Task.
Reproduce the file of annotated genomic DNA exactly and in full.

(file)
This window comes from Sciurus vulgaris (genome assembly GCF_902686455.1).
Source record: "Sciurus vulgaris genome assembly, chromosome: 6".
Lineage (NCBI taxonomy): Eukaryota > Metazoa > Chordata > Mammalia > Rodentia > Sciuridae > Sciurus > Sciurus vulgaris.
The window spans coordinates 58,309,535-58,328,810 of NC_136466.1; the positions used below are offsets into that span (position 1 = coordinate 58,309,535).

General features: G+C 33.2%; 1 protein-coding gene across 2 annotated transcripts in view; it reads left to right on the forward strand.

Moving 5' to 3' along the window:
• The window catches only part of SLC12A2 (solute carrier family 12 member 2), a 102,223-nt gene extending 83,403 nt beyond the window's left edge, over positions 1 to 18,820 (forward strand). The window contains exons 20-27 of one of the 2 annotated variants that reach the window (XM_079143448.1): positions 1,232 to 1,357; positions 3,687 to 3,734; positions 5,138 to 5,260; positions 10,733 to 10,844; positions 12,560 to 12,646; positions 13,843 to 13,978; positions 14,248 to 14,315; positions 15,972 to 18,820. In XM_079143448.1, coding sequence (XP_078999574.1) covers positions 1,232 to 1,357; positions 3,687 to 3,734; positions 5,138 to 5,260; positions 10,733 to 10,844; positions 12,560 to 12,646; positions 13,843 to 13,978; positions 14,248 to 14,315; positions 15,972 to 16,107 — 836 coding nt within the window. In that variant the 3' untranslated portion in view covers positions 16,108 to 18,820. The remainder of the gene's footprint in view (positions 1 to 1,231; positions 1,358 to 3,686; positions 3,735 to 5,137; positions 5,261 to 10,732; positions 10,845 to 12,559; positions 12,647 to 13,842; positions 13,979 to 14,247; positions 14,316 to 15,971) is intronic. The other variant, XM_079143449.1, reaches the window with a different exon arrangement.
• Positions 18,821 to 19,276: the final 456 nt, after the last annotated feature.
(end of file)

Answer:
This window comes from Sciurus vulgaris (genome assembly GCF_902686455.1).
Source record: "Sciurus vulgaris genome assembly, chromosome: 6".
Lineage (NCBI taxonomy): Eukaryota > Metazoa > Chordata > Mammalia > Rodentia > Sciuridae > Sciurus > Sciurus vulgaris.
The window spans coordinates 58,309,535-58,328,810 of NC_136466.1; the positions used below are offsets into that span (position 1 = coordinate 58,309,535).

General features: G+C 33.2%; 1 protein-coding gene across 2 annotated transcripts in view; it reads left to right on the forward strand.

Moving 5' to 3' along the window:
• The window catches only part of SLC12A2 (solute carrier family 12 member 2), a 102,223-nt gene extending 83,403 nt beyond the window's left edge, over positions 1 to 18,820 (forward strand). The window contains exons 20-27 of one of the 2 annotated variants that reach the window (XM_079143448.1): positions 1,232 to 1,357; positions 3,687 to 3,734; positions 5,138 to 5,260; positions 10,733 to 10,844; positions 12,560 to 12,646; positions 13,843 to 13,978; positions 14,248 to 14,315; positions 15,972 to 18,820. In XM_079143448.1, coding sequence (XP_078999574.1) covers positions 1,232 to 1,357; positions 3,687 to 3,734; positions 5,138 to 5,260; positions 10,733 to 10,844; positions 12,560 to 12,646; positions 13,843 to 13,978; positions 14,248 to 14,315; positions 15,972 to 16,107 — 836 coding nt within the window. In that variant the 3' untranslated portion in view covers positions 16,108 to 18,820. The remainder of the gene's footprint in view (positions 1 to 1,231; positions 1,358 to 3,686; positions 3,735 to 5,137; positions 5,261 to 10,732; positions 10,845 to 12,559; positions 12,647 to 13,842; positions 13,979 to 14,247; positions 14,316 to 15,971) is intronic. The other variant, XM_079143449.1, reaches the window with a different exon arrangement.
• Positions 18,821 to 19,276: the final 456 nt, after the last annotated feature.